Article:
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I've quite a few questions in this regard:

  1. Is there a theoretical limit?
  2. What has been achieved till date?
  3. What is commercially available today?
  4. If there is a sudden exponential increase in price after a certain limit, what limit is that?
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    The two answers so far have interpreted your question differently. Can you clarify? By "smallest f number" do you mean a numerically small, but physically large, aperture (like f/1.0), or do you mean a numerically large, but physically small aperture (like f/32)? – coneslayer May 10 '14 at 0:37
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    Saying f number should not b confusing. I meant the former, like f/1.0 – kBisla May 10 '14 at 6:00
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  1. Yes, there is a theoretical maximum of f/0.5 beyond which spherical aberrations are unavoidable. (according to the book "Applied Photographic Optics: lenses and optical systems for photography" by Sidney F. Ray)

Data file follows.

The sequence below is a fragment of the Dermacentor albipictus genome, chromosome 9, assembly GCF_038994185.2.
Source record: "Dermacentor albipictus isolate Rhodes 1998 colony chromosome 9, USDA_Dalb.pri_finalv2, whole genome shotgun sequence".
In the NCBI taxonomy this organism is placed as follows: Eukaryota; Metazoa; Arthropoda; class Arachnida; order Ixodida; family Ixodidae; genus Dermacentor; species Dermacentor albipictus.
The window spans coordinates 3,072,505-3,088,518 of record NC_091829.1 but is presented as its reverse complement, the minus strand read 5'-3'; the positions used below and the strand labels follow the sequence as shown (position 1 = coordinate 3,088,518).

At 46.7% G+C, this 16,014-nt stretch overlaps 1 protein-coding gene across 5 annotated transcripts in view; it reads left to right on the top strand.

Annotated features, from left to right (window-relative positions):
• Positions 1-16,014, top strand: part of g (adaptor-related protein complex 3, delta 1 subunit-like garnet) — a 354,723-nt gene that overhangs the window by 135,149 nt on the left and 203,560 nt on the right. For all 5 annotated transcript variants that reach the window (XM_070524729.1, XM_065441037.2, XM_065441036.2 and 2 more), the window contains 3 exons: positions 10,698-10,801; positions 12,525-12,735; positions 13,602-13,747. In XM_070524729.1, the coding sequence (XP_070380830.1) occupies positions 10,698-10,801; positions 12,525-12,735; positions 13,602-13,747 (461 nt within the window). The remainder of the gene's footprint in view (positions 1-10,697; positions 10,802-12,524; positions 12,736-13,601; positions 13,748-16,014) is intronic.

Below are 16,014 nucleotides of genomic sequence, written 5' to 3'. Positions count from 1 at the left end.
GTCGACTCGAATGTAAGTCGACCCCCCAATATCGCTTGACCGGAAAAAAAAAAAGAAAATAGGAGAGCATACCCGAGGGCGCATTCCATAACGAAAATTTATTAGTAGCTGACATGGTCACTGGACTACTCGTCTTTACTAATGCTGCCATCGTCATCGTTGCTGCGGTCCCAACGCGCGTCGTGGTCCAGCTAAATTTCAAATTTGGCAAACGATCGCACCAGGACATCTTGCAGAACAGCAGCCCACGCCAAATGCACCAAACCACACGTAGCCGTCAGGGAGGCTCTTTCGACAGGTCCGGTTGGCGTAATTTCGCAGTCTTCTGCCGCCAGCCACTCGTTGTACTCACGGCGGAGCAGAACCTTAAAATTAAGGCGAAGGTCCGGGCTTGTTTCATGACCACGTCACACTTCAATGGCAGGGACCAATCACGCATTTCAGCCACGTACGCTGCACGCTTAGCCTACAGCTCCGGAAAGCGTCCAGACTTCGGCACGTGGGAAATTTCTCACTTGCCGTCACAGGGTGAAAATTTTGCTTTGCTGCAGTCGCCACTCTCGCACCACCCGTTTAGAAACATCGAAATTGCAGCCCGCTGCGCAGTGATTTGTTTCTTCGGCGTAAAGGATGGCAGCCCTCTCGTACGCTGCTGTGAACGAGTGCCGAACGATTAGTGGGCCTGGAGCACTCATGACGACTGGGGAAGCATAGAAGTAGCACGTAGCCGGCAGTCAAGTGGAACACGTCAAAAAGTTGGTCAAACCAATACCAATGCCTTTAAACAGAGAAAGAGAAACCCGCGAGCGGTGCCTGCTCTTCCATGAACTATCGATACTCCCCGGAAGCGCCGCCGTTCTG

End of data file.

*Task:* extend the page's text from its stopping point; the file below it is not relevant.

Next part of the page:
2. The most extreme would be a f/0.33 "Super-Q-Gigantar" by Zeiss, but that was purely a marketing gimmick and not practically usable. The f/0.7 (also Zeiss) was actually used for a movie and is widely considered the fastest "real" lens.
  3. Wikipedia lists a number of f/0.95 lenses as currently available. I've seen those made by SLR Magic for reasonable prices.
  4. I don't think you can make a definitive statement there, it also depends a lot on the focal length and how much you're willing to compromise on optical quality.
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    Sidney F. Ray... how aptly named. – AJ Henderson May 10 '14 at 0:52
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    It is worth pointing out that the f/.7 lens was actually developed for use in space for Nasa, but Stanley Kubrick got them for a movie as well. – AJ Henderson May 10 '14 at 0:54

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